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Might need to give cat away, but who would want it?

post #1 of 13
Thread Starter 
I have had Delia for 3 1/2 years now. I got her when she was just 12 weeks old. However, I am looking at the potential possibility of us needing to part ways for the following reasons:

1.) I am going to grad school in New York and will likely have 1 or more roommates (currently living on my own in Chicago).
2.) I believe I have developed an allergy to the cat (I will be seeing an allergist to verify and help treat this)

Delia is very sweet, but only with me. With any other stranger, she is rather hostile. She hisses and will claw at people if they try to pet her. This poses a real problem, because if I don't know who would ever want this cat... she won't be pleasant with anyone that comes to visit her and check her out! If I do need to part ways with her, how does one deal with a mean cat like this? Advice? Please don't be too hard on me for thinking this way... it's only a possibility I'm considering at this point.
post #2 of 13
I wish you luck, because odds of anyone wanting her are slim to none. I suggest not taking her to a shelter, as she wouldn't do well & probably would be euthanized. Perhaps you can find a foster-based rescue willing to deal with her?

That is the only thing I can think of. Just "giving away" a kitty often results in unscrupulous people taking them for nasty things.
post #3 of 13
I would definitely try any way you can not to part with her. I don't really know what advice you expect people to give you, other then to do everything you can to make sure that you keep her with you. She is obviously attached to you and this would be very very difficult for her ,especially if she is afraid of strangers. Try to look around and find roommates that don't mind a cat. I know lots of student houses that had cats, and if it takes a little extra work on your part it's worth it because YOU took on the responsibility of a cat/pet. Also I somehow doubt at the age of a college student that you would randomly get allergies, or atleast untreatable allergies to a pet.
post #4 of 13
People can develop allergies in adulthood. My fiance was never allergic to cats or dogs until he moved away for college. Then one Christmas break he went home to discover he was allergic! (The weird thing is that the cat we just got is the only cat he's ever known to NOT be allergic to since developing allergies!!)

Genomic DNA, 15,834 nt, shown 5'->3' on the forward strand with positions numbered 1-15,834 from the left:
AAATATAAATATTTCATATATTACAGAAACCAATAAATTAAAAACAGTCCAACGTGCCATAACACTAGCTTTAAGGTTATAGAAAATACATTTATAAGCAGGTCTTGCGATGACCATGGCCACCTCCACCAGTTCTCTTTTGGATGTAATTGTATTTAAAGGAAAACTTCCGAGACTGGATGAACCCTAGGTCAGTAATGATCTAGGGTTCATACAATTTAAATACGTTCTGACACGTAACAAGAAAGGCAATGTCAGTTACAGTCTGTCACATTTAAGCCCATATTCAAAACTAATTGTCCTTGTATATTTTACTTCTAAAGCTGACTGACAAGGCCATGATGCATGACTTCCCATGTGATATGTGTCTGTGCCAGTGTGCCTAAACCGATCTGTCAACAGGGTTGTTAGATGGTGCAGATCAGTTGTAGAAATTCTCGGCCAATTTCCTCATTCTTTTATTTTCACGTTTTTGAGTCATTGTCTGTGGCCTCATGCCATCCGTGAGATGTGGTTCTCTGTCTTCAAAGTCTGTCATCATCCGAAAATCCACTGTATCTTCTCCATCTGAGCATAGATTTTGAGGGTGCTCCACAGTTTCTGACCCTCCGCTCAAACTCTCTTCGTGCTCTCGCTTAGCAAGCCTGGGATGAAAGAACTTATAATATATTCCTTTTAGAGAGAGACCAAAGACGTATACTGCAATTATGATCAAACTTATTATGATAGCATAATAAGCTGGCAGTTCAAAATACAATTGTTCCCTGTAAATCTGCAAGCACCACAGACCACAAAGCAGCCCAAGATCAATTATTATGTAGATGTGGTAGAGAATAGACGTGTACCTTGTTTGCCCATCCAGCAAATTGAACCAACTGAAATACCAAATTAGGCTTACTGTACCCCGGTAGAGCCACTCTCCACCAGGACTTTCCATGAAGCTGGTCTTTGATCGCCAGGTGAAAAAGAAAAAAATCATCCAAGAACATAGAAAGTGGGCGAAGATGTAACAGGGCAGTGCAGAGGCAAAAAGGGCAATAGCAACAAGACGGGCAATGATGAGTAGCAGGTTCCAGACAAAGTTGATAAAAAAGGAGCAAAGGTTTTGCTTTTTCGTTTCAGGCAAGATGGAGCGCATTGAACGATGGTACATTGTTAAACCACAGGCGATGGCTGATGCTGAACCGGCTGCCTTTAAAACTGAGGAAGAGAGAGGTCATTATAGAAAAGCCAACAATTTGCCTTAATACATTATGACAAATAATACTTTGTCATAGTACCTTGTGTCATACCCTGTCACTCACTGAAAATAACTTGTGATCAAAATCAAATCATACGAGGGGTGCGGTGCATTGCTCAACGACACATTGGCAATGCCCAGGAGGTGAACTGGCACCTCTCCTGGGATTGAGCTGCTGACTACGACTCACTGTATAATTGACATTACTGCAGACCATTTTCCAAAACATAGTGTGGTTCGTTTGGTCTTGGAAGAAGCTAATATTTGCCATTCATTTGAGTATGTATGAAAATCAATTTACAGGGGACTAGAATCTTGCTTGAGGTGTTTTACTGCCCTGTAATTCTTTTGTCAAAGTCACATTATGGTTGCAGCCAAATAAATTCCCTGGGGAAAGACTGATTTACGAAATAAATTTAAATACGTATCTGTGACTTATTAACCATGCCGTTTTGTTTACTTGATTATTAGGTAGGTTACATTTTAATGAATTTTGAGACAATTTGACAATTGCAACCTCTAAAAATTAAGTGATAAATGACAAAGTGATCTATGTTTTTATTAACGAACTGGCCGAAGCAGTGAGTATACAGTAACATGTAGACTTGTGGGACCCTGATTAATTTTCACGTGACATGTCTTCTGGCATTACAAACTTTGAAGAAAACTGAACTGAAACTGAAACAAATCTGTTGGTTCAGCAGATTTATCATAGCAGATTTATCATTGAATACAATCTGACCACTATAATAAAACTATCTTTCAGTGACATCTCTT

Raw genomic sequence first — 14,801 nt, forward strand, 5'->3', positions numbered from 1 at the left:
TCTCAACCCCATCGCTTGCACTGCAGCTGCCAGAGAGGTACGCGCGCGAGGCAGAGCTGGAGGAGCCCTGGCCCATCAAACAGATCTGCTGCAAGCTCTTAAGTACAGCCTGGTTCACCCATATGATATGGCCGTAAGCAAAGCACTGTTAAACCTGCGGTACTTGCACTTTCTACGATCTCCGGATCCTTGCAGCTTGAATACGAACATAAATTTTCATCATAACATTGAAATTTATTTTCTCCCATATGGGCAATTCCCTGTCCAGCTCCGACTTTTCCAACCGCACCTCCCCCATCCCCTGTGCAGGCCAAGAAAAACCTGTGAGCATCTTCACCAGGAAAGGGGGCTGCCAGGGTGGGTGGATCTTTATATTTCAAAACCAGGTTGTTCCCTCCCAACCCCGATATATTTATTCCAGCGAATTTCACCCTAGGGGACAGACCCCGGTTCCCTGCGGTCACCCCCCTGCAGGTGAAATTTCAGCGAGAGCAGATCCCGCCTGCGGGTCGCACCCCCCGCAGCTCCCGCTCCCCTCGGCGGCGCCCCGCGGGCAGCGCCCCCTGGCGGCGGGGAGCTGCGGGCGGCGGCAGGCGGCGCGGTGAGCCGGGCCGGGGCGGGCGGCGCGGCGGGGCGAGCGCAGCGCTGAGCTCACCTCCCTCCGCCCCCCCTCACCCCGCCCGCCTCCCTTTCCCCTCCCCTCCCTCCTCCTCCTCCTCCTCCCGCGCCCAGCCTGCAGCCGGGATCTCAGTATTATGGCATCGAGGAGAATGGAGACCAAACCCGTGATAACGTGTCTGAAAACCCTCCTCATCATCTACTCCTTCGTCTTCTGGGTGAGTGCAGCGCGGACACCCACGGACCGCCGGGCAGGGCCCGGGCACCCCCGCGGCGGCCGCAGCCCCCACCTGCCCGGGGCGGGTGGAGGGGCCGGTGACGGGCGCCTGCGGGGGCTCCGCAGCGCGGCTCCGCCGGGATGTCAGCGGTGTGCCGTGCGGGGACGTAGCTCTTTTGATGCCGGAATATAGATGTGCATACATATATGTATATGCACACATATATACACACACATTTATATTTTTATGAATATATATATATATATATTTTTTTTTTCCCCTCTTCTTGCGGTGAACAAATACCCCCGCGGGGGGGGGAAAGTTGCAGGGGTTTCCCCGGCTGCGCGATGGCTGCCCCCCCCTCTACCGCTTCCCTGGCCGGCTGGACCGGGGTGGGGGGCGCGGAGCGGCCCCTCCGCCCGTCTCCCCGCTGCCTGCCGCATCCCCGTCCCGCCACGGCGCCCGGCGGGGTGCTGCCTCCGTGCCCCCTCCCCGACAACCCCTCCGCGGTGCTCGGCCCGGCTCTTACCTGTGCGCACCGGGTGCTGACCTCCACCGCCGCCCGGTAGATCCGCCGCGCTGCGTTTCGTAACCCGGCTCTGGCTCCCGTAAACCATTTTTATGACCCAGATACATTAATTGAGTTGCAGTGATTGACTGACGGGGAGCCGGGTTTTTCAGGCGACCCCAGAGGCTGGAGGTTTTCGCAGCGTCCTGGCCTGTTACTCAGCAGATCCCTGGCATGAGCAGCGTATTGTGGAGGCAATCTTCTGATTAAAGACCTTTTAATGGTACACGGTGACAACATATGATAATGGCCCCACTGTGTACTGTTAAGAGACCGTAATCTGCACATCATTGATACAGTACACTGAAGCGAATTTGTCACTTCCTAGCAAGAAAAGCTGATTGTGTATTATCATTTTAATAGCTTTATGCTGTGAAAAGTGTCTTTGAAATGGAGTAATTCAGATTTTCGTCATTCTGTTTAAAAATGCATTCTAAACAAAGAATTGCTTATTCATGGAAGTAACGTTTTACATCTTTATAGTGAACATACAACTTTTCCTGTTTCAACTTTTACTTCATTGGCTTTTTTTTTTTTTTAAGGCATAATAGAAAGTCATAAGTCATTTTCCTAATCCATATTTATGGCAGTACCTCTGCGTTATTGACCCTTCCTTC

I would advise you to try really hard to find roomates that will tolerate (or love!) sharing an apartment with a cat.

Or, do you have parents who can take care of kitty until you finish school?
post #5 of 13
The cat's not the problem - she's nervous around strangers and that's normal for lots of us (and cats :-). Find her a good home with a very patient person, with no other cats in the place. She'll need to have a room of her own for as long as it takes her to be comfortable, and a person who won't try to force anything, but understands her fears. Cats often act out aggressively when they're scared - that doesn't make them bad or problems, just needy of the right kind of attention.
post #6 of 13
Your cat could probably get used to being someone else. You should start looking for a home for her as soon as you know so you have time to find the right home for her. This will also allow
you give the potential new owner time for a trial with you still being there in case you need to find a different home. This will reduce the possibility that someone who isn't a good match for her would just send her to the shelter if it doesn't work out.

Just by way of encouragement so you don't give up the search even before you've started, we have a hands-off, non-lap cat and I really like him that way. I wouldn't have chosen him the first time around but if I were ever looking for another cat I'd consider one just like him. He's very social--follows me around most of the day, sleeps near me but not touching me at night, is good company, and he lets us know when he wants petting (a very little petting, that is). At first we were disappointed that he wasn't a cuddler but I do have allergies that I've sunk a lot of time and money in treating so the fact that he hangs with me but isn't in my face is a big plus.
post #7 of 13
As far as allergies go, and it seems that people don't seem to think of this, what about medicine? Or, if that doesn't work, allergy shots? My dad was deathly allergic to all animals, cats especially (we never had one growing up). But he started getting allergy shots for everything he was allergic to. Then when my parents had to take my cat b/c of an emergency, he didn't have any problems. There was a time recently when there were 4 cats in their house (they stayed out of the bedroom) and he was fine. It's like a miracle.

And I, too, would agree with the others who say that you should do everything possible to keep your cat. Adopting a cat is a lifetime commitment and going to graduate school (or even "developing" allergies to a large extent) is not the kind of emergency situation that would merit the need to give up your companion.